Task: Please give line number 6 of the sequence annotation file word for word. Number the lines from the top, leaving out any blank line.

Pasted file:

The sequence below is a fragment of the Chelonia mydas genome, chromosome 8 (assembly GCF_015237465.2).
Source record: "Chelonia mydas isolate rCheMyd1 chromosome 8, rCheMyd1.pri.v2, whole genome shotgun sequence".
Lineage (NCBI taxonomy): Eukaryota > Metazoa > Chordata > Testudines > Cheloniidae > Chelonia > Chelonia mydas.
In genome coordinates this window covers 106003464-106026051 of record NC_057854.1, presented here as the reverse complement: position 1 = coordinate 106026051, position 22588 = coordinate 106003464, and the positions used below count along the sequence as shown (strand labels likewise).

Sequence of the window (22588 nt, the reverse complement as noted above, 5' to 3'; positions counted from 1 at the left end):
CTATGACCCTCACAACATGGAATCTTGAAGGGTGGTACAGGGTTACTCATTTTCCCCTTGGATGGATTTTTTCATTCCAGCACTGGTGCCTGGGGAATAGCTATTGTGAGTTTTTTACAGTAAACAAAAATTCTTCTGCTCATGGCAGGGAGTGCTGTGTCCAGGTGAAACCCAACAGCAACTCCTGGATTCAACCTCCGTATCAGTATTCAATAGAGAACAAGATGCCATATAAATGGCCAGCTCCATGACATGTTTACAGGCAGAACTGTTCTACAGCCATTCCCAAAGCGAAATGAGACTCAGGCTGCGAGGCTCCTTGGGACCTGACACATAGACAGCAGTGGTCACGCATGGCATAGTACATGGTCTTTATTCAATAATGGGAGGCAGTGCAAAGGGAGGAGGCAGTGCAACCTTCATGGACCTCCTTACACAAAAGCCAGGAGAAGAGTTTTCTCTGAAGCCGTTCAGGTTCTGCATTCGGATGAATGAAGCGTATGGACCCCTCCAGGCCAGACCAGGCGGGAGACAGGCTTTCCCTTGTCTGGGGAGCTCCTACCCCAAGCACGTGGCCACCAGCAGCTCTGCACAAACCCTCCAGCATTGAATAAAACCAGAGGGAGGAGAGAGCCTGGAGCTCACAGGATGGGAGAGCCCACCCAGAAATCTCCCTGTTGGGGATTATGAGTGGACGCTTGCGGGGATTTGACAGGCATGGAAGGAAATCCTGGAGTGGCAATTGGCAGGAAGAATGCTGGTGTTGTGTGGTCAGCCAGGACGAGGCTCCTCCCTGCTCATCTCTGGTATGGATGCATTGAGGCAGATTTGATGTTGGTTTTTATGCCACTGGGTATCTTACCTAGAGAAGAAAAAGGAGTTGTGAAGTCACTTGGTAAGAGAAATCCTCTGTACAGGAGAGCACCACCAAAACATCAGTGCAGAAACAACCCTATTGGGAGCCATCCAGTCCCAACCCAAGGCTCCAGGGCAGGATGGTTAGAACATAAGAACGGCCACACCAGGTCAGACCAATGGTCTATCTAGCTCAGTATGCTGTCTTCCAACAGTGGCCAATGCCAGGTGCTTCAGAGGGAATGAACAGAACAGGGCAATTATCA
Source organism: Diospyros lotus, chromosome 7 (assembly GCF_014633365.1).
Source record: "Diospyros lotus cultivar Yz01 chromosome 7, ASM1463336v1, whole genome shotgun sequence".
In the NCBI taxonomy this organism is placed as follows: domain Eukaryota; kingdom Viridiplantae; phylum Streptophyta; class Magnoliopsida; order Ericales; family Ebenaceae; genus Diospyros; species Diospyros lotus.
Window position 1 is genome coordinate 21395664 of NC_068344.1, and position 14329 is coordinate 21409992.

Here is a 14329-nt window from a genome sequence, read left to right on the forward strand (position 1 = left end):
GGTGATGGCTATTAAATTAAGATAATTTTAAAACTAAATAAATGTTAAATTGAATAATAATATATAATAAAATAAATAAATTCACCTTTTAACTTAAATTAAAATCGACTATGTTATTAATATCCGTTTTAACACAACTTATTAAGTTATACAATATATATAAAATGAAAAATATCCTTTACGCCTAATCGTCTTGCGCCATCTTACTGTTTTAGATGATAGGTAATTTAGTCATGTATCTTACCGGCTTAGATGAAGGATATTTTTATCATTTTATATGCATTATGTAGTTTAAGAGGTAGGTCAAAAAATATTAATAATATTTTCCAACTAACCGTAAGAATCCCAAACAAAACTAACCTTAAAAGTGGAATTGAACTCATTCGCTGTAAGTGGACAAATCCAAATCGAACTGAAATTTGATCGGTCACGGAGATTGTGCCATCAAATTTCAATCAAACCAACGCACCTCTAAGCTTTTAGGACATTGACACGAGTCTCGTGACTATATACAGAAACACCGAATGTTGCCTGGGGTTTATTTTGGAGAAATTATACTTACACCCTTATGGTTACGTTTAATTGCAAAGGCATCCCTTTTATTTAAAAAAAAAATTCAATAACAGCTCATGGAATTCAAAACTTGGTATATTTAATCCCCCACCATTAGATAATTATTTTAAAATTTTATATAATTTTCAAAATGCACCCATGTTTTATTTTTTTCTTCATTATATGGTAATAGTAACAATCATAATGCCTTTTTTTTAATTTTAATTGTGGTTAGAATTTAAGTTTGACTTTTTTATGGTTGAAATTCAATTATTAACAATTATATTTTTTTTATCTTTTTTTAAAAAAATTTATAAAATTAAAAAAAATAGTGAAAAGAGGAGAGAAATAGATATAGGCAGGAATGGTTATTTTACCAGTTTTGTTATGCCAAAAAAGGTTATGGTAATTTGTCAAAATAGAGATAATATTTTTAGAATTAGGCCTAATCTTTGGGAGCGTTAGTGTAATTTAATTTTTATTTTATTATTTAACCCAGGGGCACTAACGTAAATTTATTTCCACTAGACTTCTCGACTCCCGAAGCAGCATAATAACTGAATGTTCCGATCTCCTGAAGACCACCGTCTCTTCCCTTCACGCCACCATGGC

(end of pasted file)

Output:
CTATGACCCTCACAACATGGAATCTTGAAGGGTGGTACAGGGTTACTCATTTTCCCCTTGGATGGATTTTTTCATTCCAGCACTGGTGCCTGGGGAATAGCTATTGTGAGTTTTTTACAGTAAACAAAAATTCTTCTGCTCATGGCAGGGAGTGCTGTGTCCAGGTGAAACCCAACAGCAACTCCTGGATTCAACCTCCGTATCAGTATTCAATAGAGAACAAGATGCCATATAAATGGCCAGCTCCATGACATGTTTACAGGCAGAACTGTTCTACAGCCATTCCCAAAGCGAAATGAGACTCAGGCTGCGAGGCTCCTTGGGACCTGACACATAGACAGCAGTGGTCACGCATGGCATAGTACATGGTCTTTATTCAATAATGGGAGGCAGTGCAAAGGGAGGAGGCAGTGCAACCTTCATGGACCTCCTTACACAAAAGCCAGGAGAAGAGTTTTCTCTGAAGCCGTTCAGGTTCTGCATTCGGATGAATGAAGCGTATGGACCCCTCCAGGCCAGACCAGGCGGGAGACAGGCTTTCCCTTGTCTGGGGAGCTCCTACCCCAAGCACGTGGCCACCAGCAGCTCTGCACAAACCCTCCAGCATTGAATAAAACCAGAGGGAGGAGAGAGCCTGGAGCTCACAGGATGGGAGAGCCCACCCAGAAATCTCCCTGTTGGGGATTATGAGTGGACGCTTGCGGGGATTTGACAGGCATGGAAGGAAATCCTGGAGTGGCAATTGGCAGGAAGAATGCTGGTGTTGTGTGGTCAGCCAGGACGAGGCTCCTCCCTGCTCATCTCTGGTATGGATGCATTGAGGCAGATTTGATGTTGGTTTTTATGCCACTGGGTATCTTACCTAGAGAAGAAAAAGGAGTTGTGAAGTCACTTGGTAAGAGAAATCCTCTGTACAGGAGAGCACCACCAAAACATCAGTGCAGAAACAACCCTATTGGGAGCCATCCAGTCCCAACCCAAGGCTCCAGGGCAGGATGGTTAGAACATAAGAACGGCCACACCAGGTCAGACCAATGGTCTATCTAGCTCAGTATGCTGTCTTCCAACAGTGGCCAATGCCAGGTGCTTCAGAGGGAATGAACAGAACAGGGCAATTATCA